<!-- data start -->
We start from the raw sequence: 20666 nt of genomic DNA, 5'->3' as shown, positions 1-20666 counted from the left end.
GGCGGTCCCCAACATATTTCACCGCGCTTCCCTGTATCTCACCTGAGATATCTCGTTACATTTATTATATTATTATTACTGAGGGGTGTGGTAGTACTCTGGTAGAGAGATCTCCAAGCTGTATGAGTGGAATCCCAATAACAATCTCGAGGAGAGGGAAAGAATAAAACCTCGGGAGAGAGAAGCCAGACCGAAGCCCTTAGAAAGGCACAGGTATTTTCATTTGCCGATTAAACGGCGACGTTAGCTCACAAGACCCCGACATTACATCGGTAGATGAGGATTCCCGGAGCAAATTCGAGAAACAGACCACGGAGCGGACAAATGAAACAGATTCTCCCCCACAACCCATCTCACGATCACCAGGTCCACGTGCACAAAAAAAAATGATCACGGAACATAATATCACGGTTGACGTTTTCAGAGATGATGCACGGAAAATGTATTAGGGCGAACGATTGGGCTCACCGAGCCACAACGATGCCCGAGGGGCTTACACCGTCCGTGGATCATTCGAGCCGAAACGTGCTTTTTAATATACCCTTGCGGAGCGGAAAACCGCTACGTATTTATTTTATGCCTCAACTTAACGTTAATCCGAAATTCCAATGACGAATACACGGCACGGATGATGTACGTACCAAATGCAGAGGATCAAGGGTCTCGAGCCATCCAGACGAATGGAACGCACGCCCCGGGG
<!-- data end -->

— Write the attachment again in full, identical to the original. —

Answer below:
We start from the raw sequence: 20666 nt of genomic DNA, 5'->3' as shown, positions 1-20666 counted from the left end.
GGCGGTCCCCAACATATTTCACCGCGCTTCCCTGTATCTCACCTGAGATATCTCGTTACATTTATTATATTATTATTACTGAGGGGTGTGGTAGTACTCTGGTAGAGAGATCTCCAAGCTGTATGAGTGGAATCCCAATAACAATCTCGAGGAGAGGGAAAGAATAAAACCTCGGGAGAGAGAAGCCAGACCGAAGCCCTTAGAAAGGCACAGGTATTTTCATTTGCCGATTAAACGGCGACGTTAGCTCACAAGACCCCGACATTACATCGGTAGATGAGGATTCCCGGAGCAAATTCGAGAAACAGACCACGGAGCGGACAAATGAAACAGATTCTCCCCCACAACCCATCTCACGATCACCAGGTCCACGTGCACAAAAAAAAATGATCACGGAACATAATATCACGGTTGACGTTTTCAGAGATGATGCACGGAAAATGTATTAGGGCGAACGATTGGGCTCACCGAGCCACAACGATGCCCGAGGGGCTTACACCGTCCGTGGATCATTCGAGCCGAAACGTGCTTTTTAATATACCCTTGCGGAGCGGAAAACCGCTACGTATTTATTTTATGCCTCAACTTAACGTTAATCCGAAATTCCAATGACGAATACACGGCACGGATGATGTACGTACCAAATGCAGAGGATCAAGGGTCTCGAGCCATCCAGACGAATGGAACGCACGCCCCGGGG